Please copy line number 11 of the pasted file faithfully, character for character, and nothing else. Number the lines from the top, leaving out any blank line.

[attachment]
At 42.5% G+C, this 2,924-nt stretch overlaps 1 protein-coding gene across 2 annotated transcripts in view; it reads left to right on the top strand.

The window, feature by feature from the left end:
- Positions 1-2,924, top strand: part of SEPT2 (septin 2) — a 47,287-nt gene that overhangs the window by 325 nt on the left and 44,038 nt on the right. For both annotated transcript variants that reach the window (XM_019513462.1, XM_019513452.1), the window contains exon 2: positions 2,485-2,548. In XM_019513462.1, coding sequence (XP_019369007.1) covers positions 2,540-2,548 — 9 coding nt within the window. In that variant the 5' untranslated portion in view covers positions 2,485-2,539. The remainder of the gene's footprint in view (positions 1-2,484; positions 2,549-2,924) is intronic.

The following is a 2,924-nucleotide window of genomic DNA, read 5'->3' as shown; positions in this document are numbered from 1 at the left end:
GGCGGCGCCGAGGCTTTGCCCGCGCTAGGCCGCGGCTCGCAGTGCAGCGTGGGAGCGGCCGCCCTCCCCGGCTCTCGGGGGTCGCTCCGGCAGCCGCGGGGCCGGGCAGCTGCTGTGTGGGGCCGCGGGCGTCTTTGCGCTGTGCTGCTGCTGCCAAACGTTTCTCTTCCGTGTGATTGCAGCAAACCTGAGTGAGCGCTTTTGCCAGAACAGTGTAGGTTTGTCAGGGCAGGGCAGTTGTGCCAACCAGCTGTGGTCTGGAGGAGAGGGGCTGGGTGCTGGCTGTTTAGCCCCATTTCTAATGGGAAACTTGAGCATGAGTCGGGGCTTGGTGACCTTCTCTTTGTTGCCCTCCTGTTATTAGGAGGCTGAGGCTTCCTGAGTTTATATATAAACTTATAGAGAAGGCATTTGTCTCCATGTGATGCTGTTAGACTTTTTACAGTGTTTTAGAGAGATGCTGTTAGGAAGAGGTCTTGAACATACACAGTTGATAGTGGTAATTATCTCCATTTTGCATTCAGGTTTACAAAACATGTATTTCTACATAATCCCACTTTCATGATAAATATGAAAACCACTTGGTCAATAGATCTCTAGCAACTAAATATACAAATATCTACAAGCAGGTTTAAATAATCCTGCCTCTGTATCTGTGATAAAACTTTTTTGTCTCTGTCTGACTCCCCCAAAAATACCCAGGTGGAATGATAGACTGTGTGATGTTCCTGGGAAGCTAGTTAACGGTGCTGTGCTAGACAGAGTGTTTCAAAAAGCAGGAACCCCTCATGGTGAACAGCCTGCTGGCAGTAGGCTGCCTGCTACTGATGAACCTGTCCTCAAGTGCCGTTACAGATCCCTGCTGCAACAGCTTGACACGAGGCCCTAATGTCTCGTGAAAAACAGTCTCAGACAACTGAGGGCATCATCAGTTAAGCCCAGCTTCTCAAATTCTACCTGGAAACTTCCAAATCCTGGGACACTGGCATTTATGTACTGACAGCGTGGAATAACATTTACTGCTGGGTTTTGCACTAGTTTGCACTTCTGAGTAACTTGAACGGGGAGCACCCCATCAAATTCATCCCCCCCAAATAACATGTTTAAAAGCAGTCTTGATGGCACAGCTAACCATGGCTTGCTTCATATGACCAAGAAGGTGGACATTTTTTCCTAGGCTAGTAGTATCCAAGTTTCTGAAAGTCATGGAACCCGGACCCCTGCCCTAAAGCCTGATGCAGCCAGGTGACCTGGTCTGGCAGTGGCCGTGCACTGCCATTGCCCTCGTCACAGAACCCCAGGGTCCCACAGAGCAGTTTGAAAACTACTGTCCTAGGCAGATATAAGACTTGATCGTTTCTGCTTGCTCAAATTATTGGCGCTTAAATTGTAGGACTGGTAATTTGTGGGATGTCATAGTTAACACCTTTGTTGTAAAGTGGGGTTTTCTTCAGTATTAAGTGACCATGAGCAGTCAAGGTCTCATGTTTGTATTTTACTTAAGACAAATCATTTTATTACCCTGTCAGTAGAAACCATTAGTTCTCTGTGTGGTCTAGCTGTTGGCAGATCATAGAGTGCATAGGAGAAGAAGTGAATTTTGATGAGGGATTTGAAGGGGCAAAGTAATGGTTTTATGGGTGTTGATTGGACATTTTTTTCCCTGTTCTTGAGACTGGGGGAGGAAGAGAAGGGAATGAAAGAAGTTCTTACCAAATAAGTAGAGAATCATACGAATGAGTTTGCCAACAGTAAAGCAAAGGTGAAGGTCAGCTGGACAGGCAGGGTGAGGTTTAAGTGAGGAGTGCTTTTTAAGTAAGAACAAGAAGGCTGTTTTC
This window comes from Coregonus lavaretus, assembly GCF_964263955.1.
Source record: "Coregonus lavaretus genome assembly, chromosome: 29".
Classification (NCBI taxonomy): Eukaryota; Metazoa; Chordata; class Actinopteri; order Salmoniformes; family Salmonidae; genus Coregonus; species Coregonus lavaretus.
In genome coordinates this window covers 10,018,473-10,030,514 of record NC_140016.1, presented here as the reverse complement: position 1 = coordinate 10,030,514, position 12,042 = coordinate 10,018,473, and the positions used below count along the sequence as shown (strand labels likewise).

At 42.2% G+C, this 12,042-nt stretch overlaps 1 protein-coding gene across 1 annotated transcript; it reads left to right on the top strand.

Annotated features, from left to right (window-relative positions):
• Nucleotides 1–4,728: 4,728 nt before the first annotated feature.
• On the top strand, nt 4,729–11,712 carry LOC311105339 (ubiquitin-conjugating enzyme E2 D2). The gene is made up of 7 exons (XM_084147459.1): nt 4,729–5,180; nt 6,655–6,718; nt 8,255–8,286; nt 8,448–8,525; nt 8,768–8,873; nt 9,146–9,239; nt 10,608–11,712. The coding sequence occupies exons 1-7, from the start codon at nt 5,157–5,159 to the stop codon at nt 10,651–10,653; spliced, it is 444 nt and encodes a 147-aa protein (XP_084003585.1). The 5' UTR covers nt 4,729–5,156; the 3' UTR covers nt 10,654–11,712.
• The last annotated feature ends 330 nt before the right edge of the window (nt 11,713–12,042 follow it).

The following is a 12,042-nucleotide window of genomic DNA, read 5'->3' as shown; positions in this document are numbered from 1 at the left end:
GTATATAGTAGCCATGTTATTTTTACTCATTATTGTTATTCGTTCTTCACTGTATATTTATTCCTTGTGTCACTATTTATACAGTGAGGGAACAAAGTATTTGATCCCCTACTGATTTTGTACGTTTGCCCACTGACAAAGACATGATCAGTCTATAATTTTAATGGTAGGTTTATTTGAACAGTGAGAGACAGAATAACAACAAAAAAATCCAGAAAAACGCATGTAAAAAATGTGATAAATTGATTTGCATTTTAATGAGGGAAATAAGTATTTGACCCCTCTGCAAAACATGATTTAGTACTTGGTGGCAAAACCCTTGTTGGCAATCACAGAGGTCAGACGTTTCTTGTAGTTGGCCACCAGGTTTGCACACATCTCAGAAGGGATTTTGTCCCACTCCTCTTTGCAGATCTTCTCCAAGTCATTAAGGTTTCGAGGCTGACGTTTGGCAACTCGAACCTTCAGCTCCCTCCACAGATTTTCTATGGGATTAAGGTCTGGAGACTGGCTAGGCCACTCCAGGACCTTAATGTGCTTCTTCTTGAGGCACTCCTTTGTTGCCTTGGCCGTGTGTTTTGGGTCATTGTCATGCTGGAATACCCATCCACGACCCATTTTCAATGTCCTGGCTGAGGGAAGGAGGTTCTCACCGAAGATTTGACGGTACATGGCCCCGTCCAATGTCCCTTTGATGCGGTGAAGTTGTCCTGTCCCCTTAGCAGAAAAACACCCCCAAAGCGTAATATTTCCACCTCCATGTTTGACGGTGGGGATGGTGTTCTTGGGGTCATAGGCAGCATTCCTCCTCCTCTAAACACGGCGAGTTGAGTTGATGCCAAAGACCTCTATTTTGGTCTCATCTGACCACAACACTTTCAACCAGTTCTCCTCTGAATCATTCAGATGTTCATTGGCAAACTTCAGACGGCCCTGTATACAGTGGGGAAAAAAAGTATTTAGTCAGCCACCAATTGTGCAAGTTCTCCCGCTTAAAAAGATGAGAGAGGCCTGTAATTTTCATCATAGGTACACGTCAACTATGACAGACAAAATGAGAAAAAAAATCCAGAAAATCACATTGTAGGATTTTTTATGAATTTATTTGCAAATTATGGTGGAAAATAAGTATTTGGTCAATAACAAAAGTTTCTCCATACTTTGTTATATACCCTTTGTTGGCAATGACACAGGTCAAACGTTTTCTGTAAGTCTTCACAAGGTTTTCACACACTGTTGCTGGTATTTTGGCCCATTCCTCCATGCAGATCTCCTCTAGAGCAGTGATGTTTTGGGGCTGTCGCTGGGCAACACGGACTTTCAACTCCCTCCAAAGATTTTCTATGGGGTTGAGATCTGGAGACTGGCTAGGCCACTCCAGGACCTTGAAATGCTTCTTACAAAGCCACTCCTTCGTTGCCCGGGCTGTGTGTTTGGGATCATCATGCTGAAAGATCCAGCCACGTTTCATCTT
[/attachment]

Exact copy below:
Annotated features, from left to right (window-relative positions):